Leaving the window wall, we now come to the finest of all the frescoes, the magnificent scene of the "Damnation." So vivid is the realisation, so life-like the movements and gestures, that the writhing mass appears really alive, and one can almost hear the horrible clamour of the devils, and the despairing yells of the victims. The general effect is of one simultaneous convulsed movement, one seething turmoil. In detail, the horror is most dramatically rendered. The malignancy of the devils, their brutal fury as they claw their prey, tear at their throats, and wrench back their heads; the utter horror and anguish of the victims, the confusion, the uproar, are given with a convincing realistic force, which makes the scene ghastly and terrible. In most representations of Hell, and especially of Devils, human imagination fails in conveying any sense of real horror, even the earnest Duerer and Botticelli treating them with a grotesqueness which shows how far they were from any conviction of their reality. Signorelli is the only painter of the Renaissance I can recall who has succeeded in giving a savage sternness, a formidable brutishness to his fiends, which is very far from grotesque, but is really appalling. These ferocious creatures are of all colours, slate-blue, crude purple, heavy green, livid mauve—sometimes of all these poisonous-looking colours fading one into the other. Strong and malevolent, they triumph in their work of torture, with a gloomy malignancy very different from the trifling malice of the fiends he painted at Monte Oliveto. Above stand the three Archangels, in armour, with half-drawn swords, menacing those who try to fly upward instead of toward the flames of Hell. Two, in their hurry to escape chastisement, let fall their prey; another, with great bat-wings which cut the air like scythes, swoops down again into the chaos below.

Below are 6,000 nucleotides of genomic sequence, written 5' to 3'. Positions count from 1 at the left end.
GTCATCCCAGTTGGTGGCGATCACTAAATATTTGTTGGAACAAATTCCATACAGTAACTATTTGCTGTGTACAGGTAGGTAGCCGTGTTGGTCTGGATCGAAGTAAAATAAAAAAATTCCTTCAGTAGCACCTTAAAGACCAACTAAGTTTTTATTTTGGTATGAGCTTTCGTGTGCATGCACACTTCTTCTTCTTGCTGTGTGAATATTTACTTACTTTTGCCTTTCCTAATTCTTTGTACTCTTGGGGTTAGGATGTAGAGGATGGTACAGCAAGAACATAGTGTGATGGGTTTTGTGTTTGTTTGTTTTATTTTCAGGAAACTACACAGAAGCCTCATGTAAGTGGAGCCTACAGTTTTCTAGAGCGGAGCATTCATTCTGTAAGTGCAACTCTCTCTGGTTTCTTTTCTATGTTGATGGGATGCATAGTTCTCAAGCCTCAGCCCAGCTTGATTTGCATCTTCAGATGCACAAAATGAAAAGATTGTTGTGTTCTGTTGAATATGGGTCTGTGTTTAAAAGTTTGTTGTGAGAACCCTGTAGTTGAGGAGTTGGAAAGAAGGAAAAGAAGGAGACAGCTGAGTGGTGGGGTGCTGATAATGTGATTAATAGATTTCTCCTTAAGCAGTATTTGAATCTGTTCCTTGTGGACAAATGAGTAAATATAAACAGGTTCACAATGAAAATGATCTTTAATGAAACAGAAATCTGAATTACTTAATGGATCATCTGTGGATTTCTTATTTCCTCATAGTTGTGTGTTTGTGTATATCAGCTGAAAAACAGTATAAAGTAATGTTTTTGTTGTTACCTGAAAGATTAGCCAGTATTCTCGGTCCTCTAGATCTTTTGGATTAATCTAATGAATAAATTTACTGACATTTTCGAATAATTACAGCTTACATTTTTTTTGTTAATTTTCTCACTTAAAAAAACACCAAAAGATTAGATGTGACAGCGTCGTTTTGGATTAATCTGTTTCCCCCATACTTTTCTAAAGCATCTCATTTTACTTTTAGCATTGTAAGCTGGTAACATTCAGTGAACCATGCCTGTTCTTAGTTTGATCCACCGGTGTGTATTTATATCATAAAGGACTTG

I suppose a mass of convulsed limbs has never been rendered in so masterly a manner. The effect is so natural that one is inclined to forget the difficulties Signorelli has so superbly overcome. But if one considers in detail the different attitudes, the violent action of the arms and legs, the contorted positions of the bodies—every muscle either on the stretch or relaxed into a flaccid limpness,—the foreshortened limbs twisted into every kind of unnatural posture, and the complicated interweaving of the whole, one realises that it is indeed his masterpiece, not only for the mood of terror and awe it induces by its imaginative power, but for its marvellous rendering of tumultuous movement, and the ease with which enormous technical difficulties have been surmounted.
The portraits below are, according to Luzi, of Ovid and Horace, the four medallions round the former seeming, in their energy and furious life, to carry out the tumult of the great fresco above. They represent scenes from "The Metamorphoses," and deal chiefly with Hades and the infernal Deities. Above stand four female figures with fluttering draperies, among whom we can distinguish Diana with the bow, and Pallas with the lance and shield. Below, Pluto stands in a chariot drawn by dragons. This painting is very much injured, as is much of this lower part of the wall, especially the grotesques. On the right Pluto bears away Persephone in his arms in a chariot drawn by two fantastic horses, which an attendant urges furiously forward with a caduceus. On the left Ceres, with wildly-floating hair, leaps into a tearing chariot drawn by two winged serpents, which Cupid goads onward with a flaming torch. These are all by Signorelli himself, and, for the rendering of violent movement, worthy of their position under the great painting.